Prime Minister Boris Johnson has announced further investment of hydrogen technologies, while new funding initiatives for energy efficiency and electric vehicles (EVs) are also in the pipeline. But how does hydrogen compare with other green energy alternatives? Here Simone Bruckner, managing director of power resistor manufacturer Cressall, investigates the pros and cons of hydrogen for the automotive industry.
Recent hydrogen vehicle developments have given hope to the idea that hydrogen will one day “dominate” the market. However, for now, it seems that competing battery electric vehicle (BEV) technologies have taken pole position as the technology that could remove fossil fuels from our roads. Why is hydrogen falling behind alternatives, like BEVs?
A clean solution?
To power vehicles, energy-dense hydrogen is stored in a fuel cell. Using hydrogen and oxygen as power, the fuel cell produces water, electricity and heat, without creating any emissions, other than water vapour.
Hydrogen fuel has many benefits, offering a slightly better range and a more promising consumer uptake than BEV alternatives. This is mainly because vehicles will only need to adjust to using a different kind of gas and they can be refueled in times comparable to fossil fuel powered cars.
As with all new technologies, there remain some barriers to hydrogen adoption. One obstacle to the widespread adoption of hydrogen fuel cells is that the technology requires an entirely new charging infrastructure.
Another issue that throws our hydrogen readiness into question is the current price point of hydrogen vehicles. Paired with the needed infrastructural developments, the future could be hydrogen, but it is certainly not the present.
Hydrogen’s water-only emissions may seem like a green alternative, but sustainability still poses problems. Currently almost all the hydrogen sold in the UK is produced by splitting it from natural gas, which is costly and emits carbon dioxide (CO2).
However, this problem can be tackled by capturing the CO2 during hydrogen production, then ‘burying it’ with carbon capture and storage. But that will drive up costs. The alternative entails using surplus renewable electricity to split hydrogen from water using a fuel cell, offering a cleaner yet more expensive solution.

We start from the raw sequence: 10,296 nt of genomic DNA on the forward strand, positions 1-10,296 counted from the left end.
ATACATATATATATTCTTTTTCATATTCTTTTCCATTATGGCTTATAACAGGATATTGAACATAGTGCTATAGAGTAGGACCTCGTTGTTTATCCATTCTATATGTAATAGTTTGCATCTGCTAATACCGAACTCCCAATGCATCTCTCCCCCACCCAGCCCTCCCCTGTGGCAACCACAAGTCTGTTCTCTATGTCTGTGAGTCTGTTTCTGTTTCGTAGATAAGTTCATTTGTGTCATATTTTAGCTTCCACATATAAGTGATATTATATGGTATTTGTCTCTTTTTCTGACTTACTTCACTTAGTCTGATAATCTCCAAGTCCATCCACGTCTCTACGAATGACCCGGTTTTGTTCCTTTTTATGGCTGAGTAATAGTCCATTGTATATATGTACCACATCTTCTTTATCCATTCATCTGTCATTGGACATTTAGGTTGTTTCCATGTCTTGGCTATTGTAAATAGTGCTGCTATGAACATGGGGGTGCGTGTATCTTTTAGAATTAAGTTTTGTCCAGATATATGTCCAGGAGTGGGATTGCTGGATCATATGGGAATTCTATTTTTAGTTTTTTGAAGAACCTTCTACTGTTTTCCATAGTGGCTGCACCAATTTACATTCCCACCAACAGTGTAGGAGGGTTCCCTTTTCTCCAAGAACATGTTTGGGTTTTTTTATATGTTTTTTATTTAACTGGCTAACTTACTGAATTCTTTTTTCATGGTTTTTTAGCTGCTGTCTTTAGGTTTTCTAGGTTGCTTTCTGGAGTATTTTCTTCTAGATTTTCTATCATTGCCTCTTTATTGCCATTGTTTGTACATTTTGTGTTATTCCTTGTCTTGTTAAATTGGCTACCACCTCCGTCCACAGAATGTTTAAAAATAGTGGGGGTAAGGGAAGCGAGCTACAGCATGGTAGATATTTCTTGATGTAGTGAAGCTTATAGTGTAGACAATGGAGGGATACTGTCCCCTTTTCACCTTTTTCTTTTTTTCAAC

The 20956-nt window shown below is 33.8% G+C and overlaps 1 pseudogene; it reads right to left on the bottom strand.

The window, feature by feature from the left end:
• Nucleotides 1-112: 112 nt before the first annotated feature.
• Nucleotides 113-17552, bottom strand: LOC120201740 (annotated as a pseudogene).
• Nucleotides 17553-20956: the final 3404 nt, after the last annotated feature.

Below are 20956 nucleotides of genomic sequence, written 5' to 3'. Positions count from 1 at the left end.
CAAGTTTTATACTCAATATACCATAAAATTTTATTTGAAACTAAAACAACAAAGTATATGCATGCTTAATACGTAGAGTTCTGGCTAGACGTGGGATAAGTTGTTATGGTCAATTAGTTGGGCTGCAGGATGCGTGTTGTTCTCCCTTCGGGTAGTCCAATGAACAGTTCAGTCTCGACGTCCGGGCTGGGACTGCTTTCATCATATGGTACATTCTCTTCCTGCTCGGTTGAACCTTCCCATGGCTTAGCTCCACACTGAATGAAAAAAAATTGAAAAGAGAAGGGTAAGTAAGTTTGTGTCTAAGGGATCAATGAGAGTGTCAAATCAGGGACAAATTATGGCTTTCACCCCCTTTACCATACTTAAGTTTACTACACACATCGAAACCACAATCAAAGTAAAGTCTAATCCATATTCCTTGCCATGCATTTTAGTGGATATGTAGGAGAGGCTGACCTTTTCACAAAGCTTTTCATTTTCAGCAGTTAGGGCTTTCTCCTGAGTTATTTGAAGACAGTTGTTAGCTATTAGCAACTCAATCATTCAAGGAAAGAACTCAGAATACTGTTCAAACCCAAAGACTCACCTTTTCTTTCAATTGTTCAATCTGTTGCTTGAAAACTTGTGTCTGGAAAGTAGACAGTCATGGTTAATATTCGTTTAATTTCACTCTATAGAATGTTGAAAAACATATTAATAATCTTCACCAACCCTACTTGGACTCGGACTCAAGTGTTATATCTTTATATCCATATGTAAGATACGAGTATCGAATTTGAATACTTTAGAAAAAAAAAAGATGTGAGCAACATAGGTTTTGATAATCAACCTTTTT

An electric dream
BEVs offer their own set of benefits. Electric motors can deliver torque quickly with almost instant acceleration, making vehicles quicker to start. Charging infrastructure is also far more developed than hydrogen refuelling capabilities, with more than 18,000 charging devices currently dispersed across the UK.
As BEV uptake increases, with a robust charging infrastructure already in place, it will be wise to continue investing in EV technologies while driving forward with hydrogen technology.
In addition to battery technology, resistors also play an important role in EV efficiency. When an EV’s battery is full, the vehicle must rely on its mechanical friction braking system to slow the vehicle. When slowing the vehicle, it is beneficial to use a resistor to discharge the excess energy. Not only is the resistor useful in the event of an electrical fault, it also lowers servicing costs due to reduced wear on the friction braking system.
The energy dissipated during dynamic braking into the resistor can also heat the vehicle’s cabin, reducing the requirement for electrical heating, which places an extra load on the battery. Cressall produces the EV2 resistor, a liquid cooled modular resistor with a 25 kilowatt (kW) rating that can be mounted outside or even underneath the vehicle, making it ideal for both small electric cars and larger forms of transport.
While the UK looks forward to the benefits of hydrogen, much has still to be done to make it a commercially viable fuel. Meanwhile, competing technologies like BEVs, paired with other high-tech components like advanced resistors, can continue to drive the automotive industry’s green revolution forward.